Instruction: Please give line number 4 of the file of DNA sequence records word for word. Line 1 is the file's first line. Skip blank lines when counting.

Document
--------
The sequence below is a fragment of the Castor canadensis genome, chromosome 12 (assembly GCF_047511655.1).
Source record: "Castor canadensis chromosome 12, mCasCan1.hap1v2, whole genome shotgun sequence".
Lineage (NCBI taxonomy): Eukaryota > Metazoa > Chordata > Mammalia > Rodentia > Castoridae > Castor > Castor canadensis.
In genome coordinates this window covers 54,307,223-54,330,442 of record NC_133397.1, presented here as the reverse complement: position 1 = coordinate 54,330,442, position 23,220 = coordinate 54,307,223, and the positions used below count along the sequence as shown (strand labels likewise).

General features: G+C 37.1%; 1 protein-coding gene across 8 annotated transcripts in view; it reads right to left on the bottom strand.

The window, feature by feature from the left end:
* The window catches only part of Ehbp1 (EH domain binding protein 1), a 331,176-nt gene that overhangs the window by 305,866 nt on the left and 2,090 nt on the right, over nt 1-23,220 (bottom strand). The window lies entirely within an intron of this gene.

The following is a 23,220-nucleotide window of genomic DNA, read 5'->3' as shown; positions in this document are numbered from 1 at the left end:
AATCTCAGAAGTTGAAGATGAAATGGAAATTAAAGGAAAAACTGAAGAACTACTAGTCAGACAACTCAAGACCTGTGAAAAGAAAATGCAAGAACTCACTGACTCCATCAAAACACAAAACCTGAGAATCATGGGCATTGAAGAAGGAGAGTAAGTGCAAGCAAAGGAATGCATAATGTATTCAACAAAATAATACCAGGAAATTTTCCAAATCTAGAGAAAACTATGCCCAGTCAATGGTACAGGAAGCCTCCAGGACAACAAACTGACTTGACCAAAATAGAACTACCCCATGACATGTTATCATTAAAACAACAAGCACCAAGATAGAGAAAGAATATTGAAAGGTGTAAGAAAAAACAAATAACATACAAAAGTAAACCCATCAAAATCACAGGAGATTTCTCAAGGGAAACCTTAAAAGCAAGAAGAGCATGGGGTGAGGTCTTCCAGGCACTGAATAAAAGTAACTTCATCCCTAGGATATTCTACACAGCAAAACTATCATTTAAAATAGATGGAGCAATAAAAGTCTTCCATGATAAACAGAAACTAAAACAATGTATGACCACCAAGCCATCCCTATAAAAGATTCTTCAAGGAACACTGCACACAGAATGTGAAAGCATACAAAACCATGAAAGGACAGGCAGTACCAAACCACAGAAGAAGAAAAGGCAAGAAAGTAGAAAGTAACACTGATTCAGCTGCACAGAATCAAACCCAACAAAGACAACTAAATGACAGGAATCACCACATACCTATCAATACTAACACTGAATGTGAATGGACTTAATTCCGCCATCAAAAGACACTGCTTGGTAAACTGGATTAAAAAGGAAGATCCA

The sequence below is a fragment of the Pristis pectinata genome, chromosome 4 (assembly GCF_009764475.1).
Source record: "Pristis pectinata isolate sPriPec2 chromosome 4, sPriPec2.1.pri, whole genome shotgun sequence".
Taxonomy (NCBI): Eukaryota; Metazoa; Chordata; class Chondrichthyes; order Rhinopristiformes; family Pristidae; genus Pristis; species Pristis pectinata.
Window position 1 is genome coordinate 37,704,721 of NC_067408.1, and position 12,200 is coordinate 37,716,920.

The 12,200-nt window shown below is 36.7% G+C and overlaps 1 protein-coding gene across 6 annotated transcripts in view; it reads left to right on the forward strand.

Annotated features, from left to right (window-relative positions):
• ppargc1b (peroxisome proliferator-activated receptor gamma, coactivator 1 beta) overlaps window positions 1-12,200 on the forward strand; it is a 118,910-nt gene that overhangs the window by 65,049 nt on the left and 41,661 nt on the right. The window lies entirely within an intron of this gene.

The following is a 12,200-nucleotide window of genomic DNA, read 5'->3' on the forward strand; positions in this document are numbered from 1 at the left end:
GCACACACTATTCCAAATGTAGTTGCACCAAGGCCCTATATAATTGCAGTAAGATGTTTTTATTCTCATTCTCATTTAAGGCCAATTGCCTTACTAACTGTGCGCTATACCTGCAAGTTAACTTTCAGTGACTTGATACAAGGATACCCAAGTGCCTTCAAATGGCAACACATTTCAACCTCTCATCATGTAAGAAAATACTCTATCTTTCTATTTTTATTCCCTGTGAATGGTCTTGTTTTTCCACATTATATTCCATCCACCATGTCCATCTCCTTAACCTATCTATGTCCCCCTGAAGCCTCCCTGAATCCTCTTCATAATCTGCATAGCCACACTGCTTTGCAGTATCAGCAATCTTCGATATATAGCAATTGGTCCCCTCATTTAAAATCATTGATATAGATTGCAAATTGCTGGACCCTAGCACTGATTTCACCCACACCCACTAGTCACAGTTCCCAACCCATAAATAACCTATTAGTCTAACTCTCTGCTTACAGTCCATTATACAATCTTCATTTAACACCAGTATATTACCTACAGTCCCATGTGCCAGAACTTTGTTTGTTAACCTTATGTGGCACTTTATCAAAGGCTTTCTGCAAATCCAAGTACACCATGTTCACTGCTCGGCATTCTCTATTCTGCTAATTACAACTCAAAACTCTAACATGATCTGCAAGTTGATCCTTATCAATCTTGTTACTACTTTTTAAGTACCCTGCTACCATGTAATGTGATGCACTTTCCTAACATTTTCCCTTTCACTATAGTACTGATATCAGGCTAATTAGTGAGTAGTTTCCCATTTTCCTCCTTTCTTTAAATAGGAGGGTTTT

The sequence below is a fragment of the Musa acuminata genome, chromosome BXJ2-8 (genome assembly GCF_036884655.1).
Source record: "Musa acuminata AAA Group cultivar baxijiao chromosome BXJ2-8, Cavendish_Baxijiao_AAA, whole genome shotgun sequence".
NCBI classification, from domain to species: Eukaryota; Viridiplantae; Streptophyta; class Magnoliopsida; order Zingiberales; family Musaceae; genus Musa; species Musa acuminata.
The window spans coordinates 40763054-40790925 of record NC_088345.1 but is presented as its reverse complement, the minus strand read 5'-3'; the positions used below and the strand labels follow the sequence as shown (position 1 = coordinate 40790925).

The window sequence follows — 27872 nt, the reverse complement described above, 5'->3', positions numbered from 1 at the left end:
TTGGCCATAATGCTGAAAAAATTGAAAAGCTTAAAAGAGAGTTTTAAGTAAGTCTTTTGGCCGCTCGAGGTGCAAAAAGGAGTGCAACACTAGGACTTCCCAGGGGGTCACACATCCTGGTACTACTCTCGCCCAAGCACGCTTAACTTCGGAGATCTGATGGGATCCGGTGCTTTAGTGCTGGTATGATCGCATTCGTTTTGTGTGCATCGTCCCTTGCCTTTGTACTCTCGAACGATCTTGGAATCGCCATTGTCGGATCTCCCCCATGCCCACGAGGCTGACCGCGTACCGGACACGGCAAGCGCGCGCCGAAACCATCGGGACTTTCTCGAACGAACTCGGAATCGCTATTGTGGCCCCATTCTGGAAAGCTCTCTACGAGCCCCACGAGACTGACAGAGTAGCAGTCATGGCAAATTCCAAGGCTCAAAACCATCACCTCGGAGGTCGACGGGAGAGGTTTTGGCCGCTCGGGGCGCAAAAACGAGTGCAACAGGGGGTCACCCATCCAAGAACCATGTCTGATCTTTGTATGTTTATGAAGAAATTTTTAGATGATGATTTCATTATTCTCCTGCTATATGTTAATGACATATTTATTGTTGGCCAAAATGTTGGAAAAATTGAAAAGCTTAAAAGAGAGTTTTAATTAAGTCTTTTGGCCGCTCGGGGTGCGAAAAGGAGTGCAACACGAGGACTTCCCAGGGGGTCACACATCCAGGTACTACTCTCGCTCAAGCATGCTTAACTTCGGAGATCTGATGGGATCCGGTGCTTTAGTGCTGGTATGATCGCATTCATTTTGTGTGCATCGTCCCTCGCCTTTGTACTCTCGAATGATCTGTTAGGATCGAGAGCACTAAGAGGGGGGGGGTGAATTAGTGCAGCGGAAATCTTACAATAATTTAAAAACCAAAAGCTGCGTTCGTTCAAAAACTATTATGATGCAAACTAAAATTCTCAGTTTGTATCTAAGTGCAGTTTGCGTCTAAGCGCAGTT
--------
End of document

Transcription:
In genome coordinates this window covers 54,307,223-54,330,442 of record NC_133397.1, presented here as the reverse complement: position 1 = coordinate 54,330,442, position 23,220 = coordinate 54,307,223, and the positions used below count along the sequence as shown (strand labels likewise).